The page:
Negative gearing is seemingly off the table in the heady season of Malcolm Turnbull tax reform. Yet perhaps Malcolm should take a lateral look at the tax problem and that seemingly untouchable bastion of our tax system: God-gearing.
While religious groups often declare that their members can in some way skirt around the death issue, they also enjoy a tax-free status most of us only dream about. And it’s not only the large corporate religions that benefit from our Aussie God-geared tax haven. Every small sect who manage to cobble together a merry band of deluded followers can claim religious tax-free status.
Is it because our politicians consider God-gearing a kind of insurance against group electoral action? Perhaps. Is it a small gesture in case the hereafter does exist? Unlikely.
What has always been the argument is that religious groups have significant ‘public benefit’ and therefore need some sort of special consideration. And The Australian Tax Office has a peculiar reference to the ‘spreading of religious doctrine and practice’ as being necessary criteria for obtaining tax-free status. Doesn’t the Islamic State do that?
I bet that you, as either an individual taxpayer or business owner also have significant public benefit. You either undertake work that facilitates economic and community growth or provide people with employment . Most of us, religious or not, do our best to create a world that is positive and livable. Good works are not the sole domain of the believer.
As an educator, I have hopefully given individuals some benefit over the past 40 years and will continue to do so. I find it very amusing that the ATO also gives ‘the advancement of education’ as another criterion for tax-free status. Really! Why then isn’t every teacher in the country paying less tax or none at all!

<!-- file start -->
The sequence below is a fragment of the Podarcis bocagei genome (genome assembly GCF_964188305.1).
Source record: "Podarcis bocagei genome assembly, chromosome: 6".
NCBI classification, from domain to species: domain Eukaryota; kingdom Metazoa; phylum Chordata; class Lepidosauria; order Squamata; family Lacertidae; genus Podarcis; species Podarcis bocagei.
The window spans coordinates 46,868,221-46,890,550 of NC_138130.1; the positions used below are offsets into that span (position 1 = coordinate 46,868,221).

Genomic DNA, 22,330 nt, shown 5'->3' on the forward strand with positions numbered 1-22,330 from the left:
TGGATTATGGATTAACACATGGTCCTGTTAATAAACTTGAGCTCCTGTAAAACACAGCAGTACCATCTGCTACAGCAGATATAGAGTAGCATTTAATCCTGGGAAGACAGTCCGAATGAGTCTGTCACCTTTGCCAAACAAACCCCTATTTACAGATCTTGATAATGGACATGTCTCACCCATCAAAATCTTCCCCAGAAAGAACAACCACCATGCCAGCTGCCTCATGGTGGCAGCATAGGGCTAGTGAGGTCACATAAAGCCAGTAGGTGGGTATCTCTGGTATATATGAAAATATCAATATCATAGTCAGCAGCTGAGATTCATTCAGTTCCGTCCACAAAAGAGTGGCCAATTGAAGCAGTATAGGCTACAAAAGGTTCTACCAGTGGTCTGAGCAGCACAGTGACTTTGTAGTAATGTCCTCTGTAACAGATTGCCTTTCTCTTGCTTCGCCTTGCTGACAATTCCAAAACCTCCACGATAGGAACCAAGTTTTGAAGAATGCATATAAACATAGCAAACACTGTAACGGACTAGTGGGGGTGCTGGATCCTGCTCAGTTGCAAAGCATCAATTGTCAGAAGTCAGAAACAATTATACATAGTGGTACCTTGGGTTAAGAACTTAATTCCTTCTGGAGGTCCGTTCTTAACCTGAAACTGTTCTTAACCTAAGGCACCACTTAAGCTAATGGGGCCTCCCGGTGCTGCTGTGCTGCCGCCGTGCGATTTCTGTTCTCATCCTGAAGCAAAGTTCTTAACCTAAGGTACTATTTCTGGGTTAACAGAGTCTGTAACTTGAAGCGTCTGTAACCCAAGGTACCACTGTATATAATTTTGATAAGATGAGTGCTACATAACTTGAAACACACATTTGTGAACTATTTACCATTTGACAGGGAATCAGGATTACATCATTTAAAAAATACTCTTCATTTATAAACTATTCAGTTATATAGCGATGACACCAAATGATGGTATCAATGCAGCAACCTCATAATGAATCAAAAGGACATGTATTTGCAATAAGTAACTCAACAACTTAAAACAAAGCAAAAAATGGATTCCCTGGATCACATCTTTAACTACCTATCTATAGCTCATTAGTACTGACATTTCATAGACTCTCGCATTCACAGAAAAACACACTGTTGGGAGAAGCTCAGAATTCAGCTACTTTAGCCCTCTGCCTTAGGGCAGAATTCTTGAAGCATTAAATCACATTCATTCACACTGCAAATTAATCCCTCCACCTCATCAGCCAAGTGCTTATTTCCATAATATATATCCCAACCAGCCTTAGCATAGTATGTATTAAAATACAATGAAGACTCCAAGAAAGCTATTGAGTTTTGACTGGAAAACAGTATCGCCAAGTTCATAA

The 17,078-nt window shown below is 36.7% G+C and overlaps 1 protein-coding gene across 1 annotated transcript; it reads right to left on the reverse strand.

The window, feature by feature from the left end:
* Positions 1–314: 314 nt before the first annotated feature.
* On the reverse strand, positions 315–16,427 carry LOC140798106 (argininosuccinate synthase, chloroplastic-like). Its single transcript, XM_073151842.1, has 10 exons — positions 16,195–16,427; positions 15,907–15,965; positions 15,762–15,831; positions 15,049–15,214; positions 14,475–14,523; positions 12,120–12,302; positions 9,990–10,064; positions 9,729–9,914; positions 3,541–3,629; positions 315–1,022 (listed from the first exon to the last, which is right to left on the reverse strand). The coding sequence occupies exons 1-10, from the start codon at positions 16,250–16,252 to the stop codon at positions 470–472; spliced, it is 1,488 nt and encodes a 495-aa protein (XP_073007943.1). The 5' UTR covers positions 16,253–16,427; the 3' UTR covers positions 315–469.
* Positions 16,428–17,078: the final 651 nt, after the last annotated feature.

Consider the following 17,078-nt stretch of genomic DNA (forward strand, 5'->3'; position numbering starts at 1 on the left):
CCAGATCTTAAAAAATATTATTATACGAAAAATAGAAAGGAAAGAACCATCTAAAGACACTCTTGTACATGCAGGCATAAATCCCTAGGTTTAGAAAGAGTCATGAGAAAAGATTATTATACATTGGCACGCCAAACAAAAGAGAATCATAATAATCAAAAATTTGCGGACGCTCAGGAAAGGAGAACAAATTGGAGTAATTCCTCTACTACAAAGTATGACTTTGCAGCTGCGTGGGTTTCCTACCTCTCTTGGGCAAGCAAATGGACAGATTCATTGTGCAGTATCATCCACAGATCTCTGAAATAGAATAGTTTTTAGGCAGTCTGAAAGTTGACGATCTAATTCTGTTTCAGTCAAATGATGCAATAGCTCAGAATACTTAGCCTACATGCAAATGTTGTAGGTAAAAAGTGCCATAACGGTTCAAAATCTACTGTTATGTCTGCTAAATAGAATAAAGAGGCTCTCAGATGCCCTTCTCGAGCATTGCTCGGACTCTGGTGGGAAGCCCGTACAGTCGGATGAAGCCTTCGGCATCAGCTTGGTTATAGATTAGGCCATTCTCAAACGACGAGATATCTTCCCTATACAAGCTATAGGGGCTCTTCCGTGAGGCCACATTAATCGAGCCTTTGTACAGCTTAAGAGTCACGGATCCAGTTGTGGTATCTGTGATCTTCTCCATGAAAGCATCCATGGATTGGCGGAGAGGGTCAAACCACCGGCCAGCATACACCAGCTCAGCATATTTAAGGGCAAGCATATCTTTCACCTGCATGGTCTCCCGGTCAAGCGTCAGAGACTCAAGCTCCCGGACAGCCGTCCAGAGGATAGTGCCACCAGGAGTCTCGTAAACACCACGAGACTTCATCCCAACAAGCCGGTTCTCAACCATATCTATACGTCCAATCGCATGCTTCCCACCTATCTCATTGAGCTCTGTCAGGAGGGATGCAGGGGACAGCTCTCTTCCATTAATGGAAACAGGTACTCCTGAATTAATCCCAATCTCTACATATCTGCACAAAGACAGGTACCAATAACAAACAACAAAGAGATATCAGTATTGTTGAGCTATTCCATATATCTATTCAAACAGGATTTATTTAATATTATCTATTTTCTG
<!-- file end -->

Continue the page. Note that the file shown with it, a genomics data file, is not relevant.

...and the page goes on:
Contributing through taxes, while painful at times, is a basic tenet of democratic society. If 100% of income goes towards good works, then no tax is paid – it’s pretty simple.
Like Apple, Google, Pratt Holdings, McDonalds Asia Pacific and Hoyts, church groups are rorting the tax system while collecting property assets worth billions. Property owned by the church sits outside of the property tax system. Cardinal George Pell knows lots about God-gearing.
Yet religious groups, or schools flying a religious banner are at the very centre of the Royal Commission into Child Sexual Abuse. These organisations pay no tax and hope that the government will fund any redress system for victims, a request the Government has rightly ignored.
Perhaps if the Catholic Church and all religious organisations paid their share of tax they may also find themselves adhering to the laws of state the rest of us follow for a safe, non-abused society. At the moment, the divide between church and state is not only robbing our country of tax dollars, but facilitating abuse and the misuse of power. It’s time to close the divide.
While being an atheist, this piece wasn’t written from an anti-religion platform, but from a nagging sense that those who facilitate the worst of crimes pay the least of tax.